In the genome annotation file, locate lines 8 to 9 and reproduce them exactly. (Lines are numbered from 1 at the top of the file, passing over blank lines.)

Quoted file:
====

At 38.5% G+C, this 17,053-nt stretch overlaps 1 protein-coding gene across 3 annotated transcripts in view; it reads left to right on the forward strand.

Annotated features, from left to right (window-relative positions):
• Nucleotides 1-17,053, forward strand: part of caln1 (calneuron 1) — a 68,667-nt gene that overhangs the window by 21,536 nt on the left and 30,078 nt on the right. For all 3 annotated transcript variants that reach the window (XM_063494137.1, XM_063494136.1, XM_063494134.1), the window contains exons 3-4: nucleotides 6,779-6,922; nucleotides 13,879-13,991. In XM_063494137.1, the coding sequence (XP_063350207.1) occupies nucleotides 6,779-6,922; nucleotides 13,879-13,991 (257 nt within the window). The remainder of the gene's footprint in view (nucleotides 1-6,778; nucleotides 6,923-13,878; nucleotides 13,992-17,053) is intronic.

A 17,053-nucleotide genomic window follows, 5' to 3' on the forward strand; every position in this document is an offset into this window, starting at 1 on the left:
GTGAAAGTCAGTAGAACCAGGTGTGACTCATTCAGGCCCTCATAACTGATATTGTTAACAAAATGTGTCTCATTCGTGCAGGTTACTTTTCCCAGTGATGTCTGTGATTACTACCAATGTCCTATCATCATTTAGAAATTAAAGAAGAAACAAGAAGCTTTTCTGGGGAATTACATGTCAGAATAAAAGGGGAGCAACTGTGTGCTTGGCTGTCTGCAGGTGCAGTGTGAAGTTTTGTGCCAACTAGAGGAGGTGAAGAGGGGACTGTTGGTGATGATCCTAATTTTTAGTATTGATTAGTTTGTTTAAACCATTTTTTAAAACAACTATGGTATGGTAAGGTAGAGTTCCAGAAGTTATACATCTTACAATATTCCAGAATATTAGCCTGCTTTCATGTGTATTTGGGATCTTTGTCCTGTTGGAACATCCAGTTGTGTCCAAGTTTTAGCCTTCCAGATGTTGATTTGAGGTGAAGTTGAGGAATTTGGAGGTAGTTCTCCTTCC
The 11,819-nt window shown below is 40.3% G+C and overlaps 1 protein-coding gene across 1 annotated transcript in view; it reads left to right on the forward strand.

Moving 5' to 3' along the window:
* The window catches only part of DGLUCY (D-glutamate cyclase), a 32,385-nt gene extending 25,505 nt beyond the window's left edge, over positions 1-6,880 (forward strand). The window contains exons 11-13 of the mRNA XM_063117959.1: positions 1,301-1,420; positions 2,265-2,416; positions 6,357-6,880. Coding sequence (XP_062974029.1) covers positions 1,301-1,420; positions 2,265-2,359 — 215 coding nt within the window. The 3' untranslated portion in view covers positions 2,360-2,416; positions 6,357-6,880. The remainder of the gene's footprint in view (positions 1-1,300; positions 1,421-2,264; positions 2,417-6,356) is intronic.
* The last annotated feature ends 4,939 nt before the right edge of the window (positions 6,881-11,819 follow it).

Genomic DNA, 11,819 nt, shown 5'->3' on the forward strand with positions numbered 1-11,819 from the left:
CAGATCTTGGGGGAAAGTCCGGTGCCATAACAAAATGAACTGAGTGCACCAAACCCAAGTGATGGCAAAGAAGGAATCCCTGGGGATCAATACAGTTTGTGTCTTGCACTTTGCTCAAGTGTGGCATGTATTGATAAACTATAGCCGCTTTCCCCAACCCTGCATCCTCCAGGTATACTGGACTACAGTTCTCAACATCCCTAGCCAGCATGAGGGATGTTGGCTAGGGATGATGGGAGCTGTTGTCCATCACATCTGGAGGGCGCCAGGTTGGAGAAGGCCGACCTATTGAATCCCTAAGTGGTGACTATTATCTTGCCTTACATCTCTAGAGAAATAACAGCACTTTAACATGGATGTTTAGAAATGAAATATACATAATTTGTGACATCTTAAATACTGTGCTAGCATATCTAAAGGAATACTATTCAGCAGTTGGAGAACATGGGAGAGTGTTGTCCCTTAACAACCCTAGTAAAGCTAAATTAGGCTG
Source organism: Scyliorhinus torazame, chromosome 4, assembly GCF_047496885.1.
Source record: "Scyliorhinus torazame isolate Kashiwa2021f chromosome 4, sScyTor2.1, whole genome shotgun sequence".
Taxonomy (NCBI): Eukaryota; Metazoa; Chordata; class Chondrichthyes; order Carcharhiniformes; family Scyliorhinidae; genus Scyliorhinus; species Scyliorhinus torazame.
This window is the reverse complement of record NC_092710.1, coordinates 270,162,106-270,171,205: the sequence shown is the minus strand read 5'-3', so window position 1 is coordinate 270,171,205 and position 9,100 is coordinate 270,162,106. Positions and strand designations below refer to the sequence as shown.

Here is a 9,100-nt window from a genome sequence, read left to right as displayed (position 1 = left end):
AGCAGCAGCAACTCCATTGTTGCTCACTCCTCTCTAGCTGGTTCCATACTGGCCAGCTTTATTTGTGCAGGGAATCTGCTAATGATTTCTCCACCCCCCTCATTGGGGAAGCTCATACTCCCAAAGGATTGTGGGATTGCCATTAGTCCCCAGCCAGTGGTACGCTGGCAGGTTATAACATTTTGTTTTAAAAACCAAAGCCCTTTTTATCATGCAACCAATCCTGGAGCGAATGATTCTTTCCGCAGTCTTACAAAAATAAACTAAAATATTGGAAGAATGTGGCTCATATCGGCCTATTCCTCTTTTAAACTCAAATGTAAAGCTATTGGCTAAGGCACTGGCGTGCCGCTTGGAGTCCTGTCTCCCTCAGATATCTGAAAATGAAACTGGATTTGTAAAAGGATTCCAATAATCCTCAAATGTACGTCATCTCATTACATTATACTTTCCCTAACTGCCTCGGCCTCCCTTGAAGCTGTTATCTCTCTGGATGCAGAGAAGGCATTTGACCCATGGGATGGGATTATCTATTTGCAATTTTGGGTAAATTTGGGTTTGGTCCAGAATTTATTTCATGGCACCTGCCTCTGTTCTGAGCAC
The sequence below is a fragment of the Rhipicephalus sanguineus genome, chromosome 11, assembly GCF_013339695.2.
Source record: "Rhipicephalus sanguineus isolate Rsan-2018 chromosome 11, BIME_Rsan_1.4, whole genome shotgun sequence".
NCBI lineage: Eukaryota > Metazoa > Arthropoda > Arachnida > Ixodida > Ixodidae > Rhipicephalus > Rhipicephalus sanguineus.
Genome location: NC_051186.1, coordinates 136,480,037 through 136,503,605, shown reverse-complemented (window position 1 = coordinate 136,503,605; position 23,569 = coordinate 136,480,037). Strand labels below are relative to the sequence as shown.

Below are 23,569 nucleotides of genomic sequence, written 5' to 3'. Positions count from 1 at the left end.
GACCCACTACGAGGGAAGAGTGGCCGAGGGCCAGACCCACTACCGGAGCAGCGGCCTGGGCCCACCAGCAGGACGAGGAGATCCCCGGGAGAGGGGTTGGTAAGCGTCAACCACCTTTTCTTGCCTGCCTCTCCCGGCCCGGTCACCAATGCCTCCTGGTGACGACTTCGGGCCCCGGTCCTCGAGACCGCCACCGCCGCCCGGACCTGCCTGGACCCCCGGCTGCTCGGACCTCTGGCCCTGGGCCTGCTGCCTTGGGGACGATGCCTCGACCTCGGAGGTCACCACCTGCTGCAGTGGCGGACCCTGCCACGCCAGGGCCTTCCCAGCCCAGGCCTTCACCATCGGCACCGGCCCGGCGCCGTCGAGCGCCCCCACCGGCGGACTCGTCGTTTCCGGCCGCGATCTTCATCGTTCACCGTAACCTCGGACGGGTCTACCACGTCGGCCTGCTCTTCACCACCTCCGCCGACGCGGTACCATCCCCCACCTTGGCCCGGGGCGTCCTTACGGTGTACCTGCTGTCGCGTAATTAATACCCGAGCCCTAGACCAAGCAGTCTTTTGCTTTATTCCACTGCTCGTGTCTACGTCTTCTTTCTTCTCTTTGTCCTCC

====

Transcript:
* The window catches only part of DGLUCY (D-glutamate cyclase), a 32,385-nt gene extending 25,505 nt beyond the window's left edge, over positions 1-6,880 (forward strand). The window contains exons 11-13 of the mRNA XM_063117959.1: positions 1,301-1,420; positions 2,265-2,416; positions 6,357-6,880. Coding sequence (XP_062974029.1) covers positions 1,301-1,420; positions 2,265-2,359 — 215 coding nt within the window. The 3' untranslated portion in view covers positions 2,360-2,416; positions 6,357-6,880. The remainder of the gene's footprint in view (positions 1-1,300; positions 1,421-2,264; positions 2,417-6,356) is intronic.
* The last annotated feature ends 4,939 nt before the right edge of the window (positions 6,881-11,819 follow it).